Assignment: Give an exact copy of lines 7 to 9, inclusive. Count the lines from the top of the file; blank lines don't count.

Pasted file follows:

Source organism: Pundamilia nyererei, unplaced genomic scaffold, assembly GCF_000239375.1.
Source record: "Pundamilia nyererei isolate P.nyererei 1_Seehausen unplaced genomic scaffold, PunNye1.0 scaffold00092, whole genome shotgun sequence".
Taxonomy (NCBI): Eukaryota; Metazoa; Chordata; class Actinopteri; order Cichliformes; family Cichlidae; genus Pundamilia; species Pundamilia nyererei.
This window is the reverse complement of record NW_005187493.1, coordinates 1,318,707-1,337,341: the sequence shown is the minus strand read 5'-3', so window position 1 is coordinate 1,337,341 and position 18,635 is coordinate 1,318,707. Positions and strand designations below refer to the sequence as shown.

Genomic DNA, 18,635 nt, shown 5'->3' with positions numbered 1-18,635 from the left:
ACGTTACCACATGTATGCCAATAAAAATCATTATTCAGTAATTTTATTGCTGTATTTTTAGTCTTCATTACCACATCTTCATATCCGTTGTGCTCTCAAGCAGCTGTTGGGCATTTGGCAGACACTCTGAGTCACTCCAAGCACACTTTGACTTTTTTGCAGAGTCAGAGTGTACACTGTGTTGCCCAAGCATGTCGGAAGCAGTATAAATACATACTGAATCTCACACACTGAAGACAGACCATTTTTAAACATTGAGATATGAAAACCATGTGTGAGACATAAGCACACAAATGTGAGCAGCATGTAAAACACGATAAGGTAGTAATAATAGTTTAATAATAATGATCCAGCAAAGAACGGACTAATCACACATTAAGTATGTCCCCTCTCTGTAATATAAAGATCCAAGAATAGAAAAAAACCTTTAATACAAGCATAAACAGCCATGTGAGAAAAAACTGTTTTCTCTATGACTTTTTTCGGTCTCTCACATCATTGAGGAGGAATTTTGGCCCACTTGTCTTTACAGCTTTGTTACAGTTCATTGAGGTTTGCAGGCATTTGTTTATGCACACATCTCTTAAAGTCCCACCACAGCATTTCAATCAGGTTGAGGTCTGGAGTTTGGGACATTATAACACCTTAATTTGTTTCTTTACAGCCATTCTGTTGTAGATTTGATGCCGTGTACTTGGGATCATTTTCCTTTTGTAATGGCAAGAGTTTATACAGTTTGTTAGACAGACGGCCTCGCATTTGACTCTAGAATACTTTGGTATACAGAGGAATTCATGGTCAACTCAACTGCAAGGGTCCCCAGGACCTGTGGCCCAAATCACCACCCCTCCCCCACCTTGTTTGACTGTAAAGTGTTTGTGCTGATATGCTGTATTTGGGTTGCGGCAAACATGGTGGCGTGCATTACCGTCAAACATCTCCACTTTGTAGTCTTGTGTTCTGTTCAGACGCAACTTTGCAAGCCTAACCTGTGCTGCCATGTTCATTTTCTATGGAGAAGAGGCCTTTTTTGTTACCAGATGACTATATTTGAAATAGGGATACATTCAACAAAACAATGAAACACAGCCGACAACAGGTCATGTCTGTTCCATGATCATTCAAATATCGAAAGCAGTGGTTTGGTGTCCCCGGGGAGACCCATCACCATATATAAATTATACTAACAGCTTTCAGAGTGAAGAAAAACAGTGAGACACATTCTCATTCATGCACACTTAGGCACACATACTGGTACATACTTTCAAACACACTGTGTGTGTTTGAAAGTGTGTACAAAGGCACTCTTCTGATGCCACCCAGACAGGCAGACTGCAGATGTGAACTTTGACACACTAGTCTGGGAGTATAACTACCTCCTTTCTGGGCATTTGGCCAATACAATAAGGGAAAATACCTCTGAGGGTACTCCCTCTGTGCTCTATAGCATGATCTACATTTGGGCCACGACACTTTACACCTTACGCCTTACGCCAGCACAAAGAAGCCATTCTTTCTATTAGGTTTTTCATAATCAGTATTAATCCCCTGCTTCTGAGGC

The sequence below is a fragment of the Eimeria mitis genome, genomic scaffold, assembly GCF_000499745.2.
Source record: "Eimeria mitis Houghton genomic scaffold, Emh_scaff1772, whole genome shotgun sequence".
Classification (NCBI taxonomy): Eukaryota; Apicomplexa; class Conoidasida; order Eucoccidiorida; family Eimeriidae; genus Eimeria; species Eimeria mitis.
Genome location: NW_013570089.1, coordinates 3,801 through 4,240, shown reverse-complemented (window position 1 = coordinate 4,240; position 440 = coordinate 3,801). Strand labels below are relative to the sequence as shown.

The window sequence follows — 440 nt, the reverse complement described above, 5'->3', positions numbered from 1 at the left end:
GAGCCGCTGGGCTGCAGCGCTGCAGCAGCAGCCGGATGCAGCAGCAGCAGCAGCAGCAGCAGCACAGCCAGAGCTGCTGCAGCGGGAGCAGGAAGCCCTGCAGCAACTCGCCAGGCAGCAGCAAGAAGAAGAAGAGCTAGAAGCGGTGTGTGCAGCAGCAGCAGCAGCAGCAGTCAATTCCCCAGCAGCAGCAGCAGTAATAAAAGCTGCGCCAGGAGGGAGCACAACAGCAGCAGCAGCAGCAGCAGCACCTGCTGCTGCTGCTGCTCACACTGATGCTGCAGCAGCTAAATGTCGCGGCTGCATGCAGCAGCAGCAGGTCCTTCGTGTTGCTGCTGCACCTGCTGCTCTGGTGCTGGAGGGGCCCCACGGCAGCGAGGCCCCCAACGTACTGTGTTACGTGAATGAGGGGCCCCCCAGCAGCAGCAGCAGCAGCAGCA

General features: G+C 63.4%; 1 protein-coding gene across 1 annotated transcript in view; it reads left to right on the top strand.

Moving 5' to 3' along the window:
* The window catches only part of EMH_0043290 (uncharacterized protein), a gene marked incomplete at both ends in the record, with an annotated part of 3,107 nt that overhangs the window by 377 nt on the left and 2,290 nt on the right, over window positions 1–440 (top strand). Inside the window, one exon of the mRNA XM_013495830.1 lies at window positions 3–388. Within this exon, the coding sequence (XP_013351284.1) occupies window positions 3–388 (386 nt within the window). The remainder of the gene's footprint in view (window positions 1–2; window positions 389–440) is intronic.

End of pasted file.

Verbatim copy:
The sequence below is a fragment of the Eimeria mitis genome, genomic scaffold, assembly GCF_000499745.2.
Source record: "Eimeria mitis Houghton genomic scaffold, Emh_scaff1772, whole genome shotgun sequence".
Classification (NCBI taxonomy): Eukaryota; Apicomplexa; class Conoidasida; order Eucoccidiorida; family Eimeriidae; genus Eimeria; species Eimeria mitis.